Wednesday, 22 May 2013

Supreme Court on trade secrets

In Vestergaard Frantsen A/S (now called MVF3 ApS) v Bestnet Europe Ltd and others [2013] UKSC 31 (22 May 2013) the Supreme Court took a narrow view of a former employee's duty of confidence. It did not extend to stuff that she did not know was confidential, or to abuses of the information of which she was unaware.

Trine Sig, the former employee, had worked for the claimants and then set up the defendant company in competition with them. The co-founder of the new company, unknown to Ms Sig, had some of the claimant's trade secrets which he was misusing. At first instance, Arnold J held her liable for breach of confidence. Seager v Copydex [1967] 1 WLR 923 established that one can be liable for breach of confidence even if not aware of the breach. He relied on the confidentiality obligations in her contract of employment, and on her close involvement in setting up the defendant company and in its activities.

The Court of Appeal, where the leading judgment came (naturally) from Jacob LJ, overturned part of the first instance judgment, and the Supreme Court (Lord Neuberger giving the leading judgment) upheld the Court of Appeal.

Before the Supreme Court, the claimants argued that obligations of confidentiality arose under Ms Sig's contract of employment, as a result of her 'common design' with her business partner, and because she either turned a blind eye to his activities or played with fire. None of these lines of reasoning impressed the Supremes.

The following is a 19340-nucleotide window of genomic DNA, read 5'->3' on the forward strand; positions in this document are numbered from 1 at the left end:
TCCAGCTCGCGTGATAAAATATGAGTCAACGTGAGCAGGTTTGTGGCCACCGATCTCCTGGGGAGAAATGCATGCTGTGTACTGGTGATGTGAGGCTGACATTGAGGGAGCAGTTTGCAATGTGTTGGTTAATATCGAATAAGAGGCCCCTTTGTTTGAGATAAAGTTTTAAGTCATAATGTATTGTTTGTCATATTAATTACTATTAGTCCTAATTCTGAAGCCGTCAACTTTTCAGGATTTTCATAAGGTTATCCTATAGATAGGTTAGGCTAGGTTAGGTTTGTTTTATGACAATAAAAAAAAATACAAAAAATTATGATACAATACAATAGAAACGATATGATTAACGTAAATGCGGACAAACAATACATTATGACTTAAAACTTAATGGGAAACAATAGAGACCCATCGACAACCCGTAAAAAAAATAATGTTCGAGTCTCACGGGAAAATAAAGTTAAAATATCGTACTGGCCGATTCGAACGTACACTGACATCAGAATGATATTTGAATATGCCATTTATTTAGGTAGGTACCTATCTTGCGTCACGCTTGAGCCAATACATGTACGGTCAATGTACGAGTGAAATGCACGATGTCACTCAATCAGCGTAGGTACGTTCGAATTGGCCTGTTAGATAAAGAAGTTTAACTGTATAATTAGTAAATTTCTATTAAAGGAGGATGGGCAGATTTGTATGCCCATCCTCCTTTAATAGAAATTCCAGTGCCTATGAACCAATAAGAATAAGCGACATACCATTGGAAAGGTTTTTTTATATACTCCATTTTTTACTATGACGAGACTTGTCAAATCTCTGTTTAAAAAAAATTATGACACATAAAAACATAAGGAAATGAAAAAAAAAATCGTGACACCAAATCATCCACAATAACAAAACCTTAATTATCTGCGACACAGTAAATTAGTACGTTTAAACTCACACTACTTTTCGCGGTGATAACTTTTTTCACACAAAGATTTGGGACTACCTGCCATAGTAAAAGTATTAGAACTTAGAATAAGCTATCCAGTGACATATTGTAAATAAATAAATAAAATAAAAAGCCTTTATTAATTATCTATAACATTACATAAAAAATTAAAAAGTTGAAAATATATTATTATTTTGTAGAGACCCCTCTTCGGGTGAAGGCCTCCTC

Lord Neuberger was not prepared to imply into the contract of employment a term that Ms Sig would not assist another person to abuse the claimant's trade secrets where she knew of neither the trade secrets nor the abuse. To accept that argument would be almost to impose strict liability, and would be wrong.

The claimant's most strongly-argued line was that there was a common design. Lord Neuberger drew a comparison with a driver who conveys a robber to a bank. Only if the driver knew why the robber wanted to go to the bank would there be a common design: ignorance would be a defence, and again to hold otherwise would be to impose strict liability.

The absence of dishonesty on the part of Ms Sig defeated the "blind eye" argument, while the "playing with fire" scenario might help to show that there was dishonesty, but merely taking the risk of bringing in the co-founder did not make her liable.

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